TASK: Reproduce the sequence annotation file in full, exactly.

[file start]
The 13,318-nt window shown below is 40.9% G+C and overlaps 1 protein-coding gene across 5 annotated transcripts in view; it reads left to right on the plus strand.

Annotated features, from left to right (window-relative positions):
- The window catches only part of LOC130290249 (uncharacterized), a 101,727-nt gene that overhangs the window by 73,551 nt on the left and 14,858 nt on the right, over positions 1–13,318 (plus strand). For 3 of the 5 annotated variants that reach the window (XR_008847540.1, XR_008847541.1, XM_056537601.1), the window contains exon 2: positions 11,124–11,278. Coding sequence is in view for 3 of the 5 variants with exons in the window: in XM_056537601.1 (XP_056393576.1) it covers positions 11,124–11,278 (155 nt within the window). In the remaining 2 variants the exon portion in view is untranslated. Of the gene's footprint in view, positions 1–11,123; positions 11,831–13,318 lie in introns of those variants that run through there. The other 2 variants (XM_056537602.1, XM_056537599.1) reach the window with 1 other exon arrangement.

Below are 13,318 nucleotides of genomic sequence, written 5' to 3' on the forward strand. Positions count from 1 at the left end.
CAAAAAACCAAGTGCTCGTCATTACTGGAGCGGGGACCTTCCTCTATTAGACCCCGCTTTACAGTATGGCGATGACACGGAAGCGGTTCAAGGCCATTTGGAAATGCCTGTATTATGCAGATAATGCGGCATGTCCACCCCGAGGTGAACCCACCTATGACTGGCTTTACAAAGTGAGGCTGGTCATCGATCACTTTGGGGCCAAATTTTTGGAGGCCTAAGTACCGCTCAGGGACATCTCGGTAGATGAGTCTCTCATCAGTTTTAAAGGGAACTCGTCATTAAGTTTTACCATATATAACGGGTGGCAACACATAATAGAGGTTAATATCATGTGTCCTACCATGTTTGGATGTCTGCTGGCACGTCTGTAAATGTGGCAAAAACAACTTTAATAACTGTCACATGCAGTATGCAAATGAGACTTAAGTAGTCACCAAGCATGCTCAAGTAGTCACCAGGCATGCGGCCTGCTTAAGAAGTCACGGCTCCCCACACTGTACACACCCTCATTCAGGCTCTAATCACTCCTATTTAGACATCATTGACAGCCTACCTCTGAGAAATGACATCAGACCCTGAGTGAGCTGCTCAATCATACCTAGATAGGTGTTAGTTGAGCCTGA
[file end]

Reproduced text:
The 13,318-nt window shown below is 40.9% G+C and overlaps 1 protein-coding gene across 5 annotated transcripts in view; it reads left to right on the plus strand.

Annotated features, from left to right (window-relative positions):
- The window catches only part of LOC130290249 (uncharacterized), a 101,727-nt gene that overhangs the window by 73,551 nt on the left and 14,858 nt on the right, over positions 1–13,318 (plus strand). For 3 of the 5 annotated variants that reach the window (XR_008847540.1, XR_008847541.1, XM_056537601.1), the window contains exon 2: positions 11,124–11,278. Coding sequence is in view for 3 of the 5 variants with exons in the window: in XM_056537601.1 (XP_056393576.1) it covers positions 11,124–11,278 (155 nt within the window). In the remaining 2 variants the exon portion in view is untranslated. Of the gene's footprint in view, positions 1–11,123; positions 11,831–13,318 lie in introns of those variants that run through there. The other 2 variants (XM_056537602.1, XM_056537599.1) reach the window with 1 other exon arrangement.

Below are 13,318 nucleotides of genomic sequence, written 5' to 3' on the forward strand. Positions count from 1 at the left end.
CAAAAAACCAAGTGCTCGTCATTACTGGAGCGGGGACCTTCCTCTATTAGACCCCGCTTTACAGTATGGCGATGACACGGAAGCGGTTCAAGGCCATTTGGAAATGCCTGTATTATGCAGATAATGCGGCATGTCCACCCCGAGGTGAACCCACCTATGACTGGCTTTACAAAGTGAGGCTGGTCATCGATCACTTTGGGGCCAAATTTTTGGAGGCCTAAGTACCGCTCAGGGACATCTCGGTAGATGAGTCTCTCATCAGTTTTAAAGGGAACTCGTCATTAAGTTTTACCATATATAACGGGTGGCAACACATAATAGAGGTTAATATCATGTGTCCTACCATGTTTGGATGTCTGCTGGCACGTCTGTAAATGTGGCAAAAACAACTTTAATAACTGTCACATGCAGTATGCAAATGAGACTTAAGTAGTCACCAAGCATGCTCAAGTAGTCACCAGGCATGCGGCCTGCTTAAGAAGTCACGGCTCCCCACACTGTACACACCCTCATTCAGGCTCTAATCACTCCTATTTAGACATCATTGACAGCCTACCTCTGAGAAATGACATCAGACCCTGAGTGAGCTGCTCAATCATACCTAGATAGGTGTTAGTTGAGCCTGA